Police in Istanbul used water canon and tear gas on a crowd trying to prevent them entering the offices of Turkey’s top-selling newspaper.
State media said the raid on Zaman was ordered following a request by the prosecutor investigating a U.S-based cleric who is accused of trying to topple the government.
It’s the latest move in clampdown on the media by the government who critics accuse of trying to silence opposition.
Rights groups and European officials have criticised the seizing of Zaman newspaper and its sister publication, Today’s Zaman, which is printed in English.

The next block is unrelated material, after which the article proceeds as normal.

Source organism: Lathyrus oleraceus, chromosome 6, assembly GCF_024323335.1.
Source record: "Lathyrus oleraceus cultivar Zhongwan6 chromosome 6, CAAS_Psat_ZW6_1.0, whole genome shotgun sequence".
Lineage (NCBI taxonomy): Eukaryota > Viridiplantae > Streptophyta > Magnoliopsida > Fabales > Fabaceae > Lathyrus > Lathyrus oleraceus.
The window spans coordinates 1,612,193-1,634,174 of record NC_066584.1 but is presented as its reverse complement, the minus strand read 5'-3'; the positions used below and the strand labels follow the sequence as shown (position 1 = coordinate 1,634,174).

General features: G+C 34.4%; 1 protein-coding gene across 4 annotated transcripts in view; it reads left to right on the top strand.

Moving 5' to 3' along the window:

Speaking before the raid the paper’s Editor-in-Chief, Abdulhamit Bilici, said such actions are not uncommon in Turkey:
“Unfortunately it has been a habit for the last 3 to 4 years that anyone who is speaking against the government policies is either facing court or prison or control by the government. And I think that this is a dark period for our democracy.”
The cleric being investigated is Fethullah Gulen, once a close ally of President Tayyip Erdogan. But he how stands accused of plotting against the government after a corruption scandal three years ago that was leaked by police suspected of belonging to his religious movement.